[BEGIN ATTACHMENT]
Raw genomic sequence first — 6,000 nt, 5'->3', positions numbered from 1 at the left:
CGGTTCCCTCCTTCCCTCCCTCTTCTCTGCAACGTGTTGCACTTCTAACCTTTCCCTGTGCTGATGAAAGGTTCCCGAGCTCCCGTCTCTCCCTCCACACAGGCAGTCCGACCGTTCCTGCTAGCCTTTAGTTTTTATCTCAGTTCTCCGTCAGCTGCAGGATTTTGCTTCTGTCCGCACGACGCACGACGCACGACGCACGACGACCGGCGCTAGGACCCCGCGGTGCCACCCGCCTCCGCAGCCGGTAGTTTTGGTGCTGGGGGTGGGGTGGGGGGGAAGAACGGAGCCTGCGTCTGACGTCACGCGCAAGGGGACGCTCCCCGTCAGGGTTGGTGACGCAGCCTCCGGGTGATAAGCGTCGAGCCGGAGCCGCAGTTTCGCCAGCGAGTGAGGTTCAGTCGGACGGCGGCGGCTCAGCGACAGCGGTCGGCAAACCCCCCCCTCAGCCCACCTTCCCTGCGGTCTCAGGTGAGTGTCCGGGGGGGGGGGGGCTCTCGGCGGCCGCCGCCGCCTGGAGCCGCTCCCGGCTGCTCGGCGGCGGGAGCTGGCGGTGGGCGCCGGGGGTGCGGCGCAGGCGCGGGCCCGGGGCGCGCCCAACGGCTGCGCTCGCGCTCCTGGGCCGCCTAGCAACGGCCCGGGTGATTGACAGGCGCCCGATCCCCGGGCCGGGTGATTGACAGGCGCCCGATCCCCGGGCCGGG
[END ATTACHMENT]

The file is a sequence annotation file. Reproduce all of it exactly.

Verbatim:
Raw genomic sequence first — 6,000 nt, 5'->3', positions numbered from 1 at the left:
CGGTTCCCTCCTTCCCTCCCTCTTCTCTGCAACGTGTTGCACTTCTAACCTTTCCCTGTGCTGATGAAAGGTTCCCGAGCTCCCGTCTCTCCCTCCACACAGGCAGTCCGACCGTTCCTGCTAGCCTTTAGTTTTTATCTCAGTTCTCCGTCAGCTGCAGGATTTTGCTTCTGTCCGCACGACGCACGACGCACGACGCACGACGACCGGCGCTAGGACCCCGCGGTGCCACCCGCCTCCGCAGCCGGTAGTTTTGGTGCTGGGGGTGGGGTGGGGGGGAAGAACGGAGCCTGCGTCTGACGTCACGCGCAAGGGGACGCTCCCCGTCAGGGTTGGTGACGCAGCCTCCGGGTGATAAGCGTCGAGCCGGAGCCGCAGTTTCGCCAGCGAGTGAGGTTCAGTCGGACGGCGGCGGCTCAGCGACAGCGGTCGGCAAACCCCCCCCTCAGCCCACCTTCCCTGCGGTCTCAGGTGAGTGTCCGGGGGGGGGGGGGCTCTCGGCGGCCGCCGCCGCCTGGAGCCGCTCCCGGCTGCTCGGCGGCGGGAGCTGGCGGTGGGCGCCGGGGGTGCGGCGCAGGCGCGGGCCCGGGGCGCGCCCAACGGCTGCGCTCGCGCTCCTGGGCCGCCTAGCAACGGCCCGGGTGATTGACAGGCGCCCGATCCCCGGGCCGGGTGATTGACAGGCGCCCGATCCCCGGGCCGGG